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The quadrennial bad idea.

Electoral College

Controversies surrounding how states choose delegates to the political conventions will segue inevitably into calls to abolish the Electoral College. The supporting arguments will be in equal measure seductive and naive.

Recent GOP candidate for president Dr. Ben Carson – who should know better – is quoted recently as saying the Electoral College disregards “the will of the people.” Dr. Carson joins those in saying that the President of the United States should be elected by a simple majority of American voters.

My respect for Dr. Carson aside, he couldn’t be more wrong.

The very creation of the United States was rooted in a profound skepticism toward centralized, concentrated government power. The American colonists rose up in rebellion against a king, one must remember.

It was Thomas Paine who said,

It is the duty of the patriot to protect its country from its government.”

So much did the founders distrust government that the fledgling country’s first attempt at forming one was a failure. The national government under the Articles of Confederation was so weak that the country couldn’t hold its own among other nations and in fact, couldn’t even pay its bills.

Thus delegates from the 13 states met in Philadelphia in 1787 to draft a new constitution. In that setting, the states were being asked to surrender a great deal of the sovereignty they enjoyed under the Articles of Confederation in return for a central government strong enough to function effectively.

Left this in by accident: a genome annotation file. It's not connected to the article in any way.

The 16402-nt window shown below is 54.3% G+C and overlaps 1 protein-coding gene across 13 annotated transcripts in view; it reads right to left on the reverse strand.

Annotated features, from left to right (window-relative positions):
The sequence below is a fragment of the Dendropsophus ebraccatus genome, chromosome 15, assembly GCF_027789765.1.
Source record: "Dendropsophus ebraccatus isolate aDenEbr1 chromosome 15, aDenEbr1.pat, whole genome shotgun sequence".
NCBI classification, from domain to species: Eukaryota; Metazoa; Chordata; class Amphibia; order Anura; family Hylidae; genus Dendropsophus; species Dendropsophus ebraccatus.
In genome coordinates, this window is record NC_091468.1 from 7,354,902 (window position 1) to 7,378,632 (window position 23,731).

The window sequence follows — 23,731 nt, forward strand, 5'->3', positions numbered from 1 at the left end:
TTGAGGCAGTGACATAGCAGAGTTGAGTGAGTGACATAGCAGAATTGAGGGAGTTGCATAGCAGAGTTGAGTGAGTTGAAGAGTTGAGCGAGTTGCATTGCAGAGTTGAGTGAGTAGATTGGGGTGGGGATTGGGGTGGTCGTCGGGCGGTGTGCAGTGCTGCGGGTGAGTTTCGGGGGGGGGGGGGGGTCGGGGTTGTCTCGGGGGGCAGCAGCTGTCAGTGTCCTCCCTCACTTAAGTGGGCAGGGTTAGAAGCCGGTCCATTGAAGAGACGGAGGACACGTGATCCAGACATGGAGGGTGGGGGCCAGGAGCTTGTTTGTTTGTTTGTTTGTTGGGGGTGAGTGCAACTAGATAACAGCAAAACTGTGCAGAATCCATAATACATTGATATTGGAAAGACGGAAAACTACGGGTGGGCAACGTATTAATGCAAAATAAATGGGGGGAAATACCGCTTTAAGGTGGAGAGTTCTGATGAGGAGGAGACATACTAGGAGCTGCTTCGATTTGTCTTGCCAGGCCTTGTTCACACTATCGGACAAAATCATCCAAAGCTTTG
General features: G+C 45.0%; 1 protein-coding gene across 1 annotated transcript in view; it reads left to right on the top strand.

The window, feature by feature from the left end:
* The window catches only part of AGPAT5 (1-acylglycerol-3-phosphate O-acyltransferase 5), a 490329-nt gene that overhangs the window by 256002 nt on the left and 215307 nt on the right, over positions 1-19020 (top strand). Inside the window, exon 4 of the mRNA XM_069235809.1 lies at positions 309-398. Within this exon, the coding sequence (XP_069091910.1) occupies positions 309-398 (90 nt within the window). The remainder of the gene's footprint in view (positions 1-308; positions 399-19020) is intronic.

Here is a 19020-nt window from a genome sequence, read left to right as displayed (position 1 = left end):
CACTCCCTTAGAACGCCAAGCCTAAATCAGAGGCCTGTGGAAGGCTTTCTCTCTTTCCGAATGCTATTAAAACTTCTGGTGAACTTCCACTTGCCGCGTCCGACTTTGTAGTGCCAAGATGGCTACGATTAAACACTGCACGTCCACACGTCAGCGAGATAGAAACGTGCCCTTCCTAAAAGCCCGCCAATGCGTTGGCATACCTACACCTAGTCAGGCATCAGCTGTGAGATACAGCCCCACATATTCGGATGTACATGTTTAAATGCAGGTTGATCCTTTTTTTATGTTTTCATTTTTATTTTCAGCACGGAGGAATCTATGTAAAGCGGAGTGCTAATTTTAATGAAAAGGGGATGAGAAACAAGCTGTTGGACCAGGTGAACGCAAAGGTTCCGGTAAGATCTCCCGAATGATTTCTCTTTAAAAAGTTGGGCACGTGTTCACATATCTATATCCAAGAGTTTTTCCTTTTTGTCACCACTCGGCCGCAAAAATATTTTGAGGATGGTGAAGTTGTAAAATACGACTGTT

The states didn’t acquiesce lightly. In return for what they gave up, the states retained the constitutional power to elect the president. The mechanism for that function is the Electoral College. The Electoral College imposes upon a presidential candidate the necessity of winning a majority of the states rather than a majority of the people.

Until 1824, electors in the Electoral College were appointed by state legislatures. Today – though state legislatures still retain that constitutional authority – all 50 states appoint electors to the Electoral College via popular vote.

The Electoral College is one of the most farsighted of all constitutional provisions. Who knows if the founders foresaw the nation one day spanning the North American continent. They nevertheless understood that in order to effectively govern, the president must enjoy more than just popular support. He must enjoy support across a majority of the country.

It is the Electoral College that keeps high population states from running over low population states. It ensures that every state has a voice in the national government.

Doing away with the Electoral College would amount to a gross and irreversible surrender of the state sovereignty that the founders were so careful to protect – an altogether bad idea.

At this moment in our history, states need to be reclaiming power from Washington. Getting government closer to home in the hands of state legislatures would result in a more modest, more thrifty and more accountable federal government. Exactly what the founders had in mind and exactly what we once had.

All of us would be better off and happier – including the misinformed Dr. Carson.

About the Author

Paul Gleiser 3

When I was a young man trying to break in to the radio business, one of the biggest radio stations in the country was Dallas’s KLIF 1190 AM. The station was owned by broadcasting pioneer Gordon McLendon. McLendon was known for his sharply-written editorials. Those editorials were, however, a one-way street. There was no practical way for the listener to respond. But that is no longer the case. With the the advent of the Internet, lectures have turned into dialogues.

That’s my hope for my website. I say what’s on my mind. You respond by saying what’s on yours.

That’s why we call it You Tell Me.

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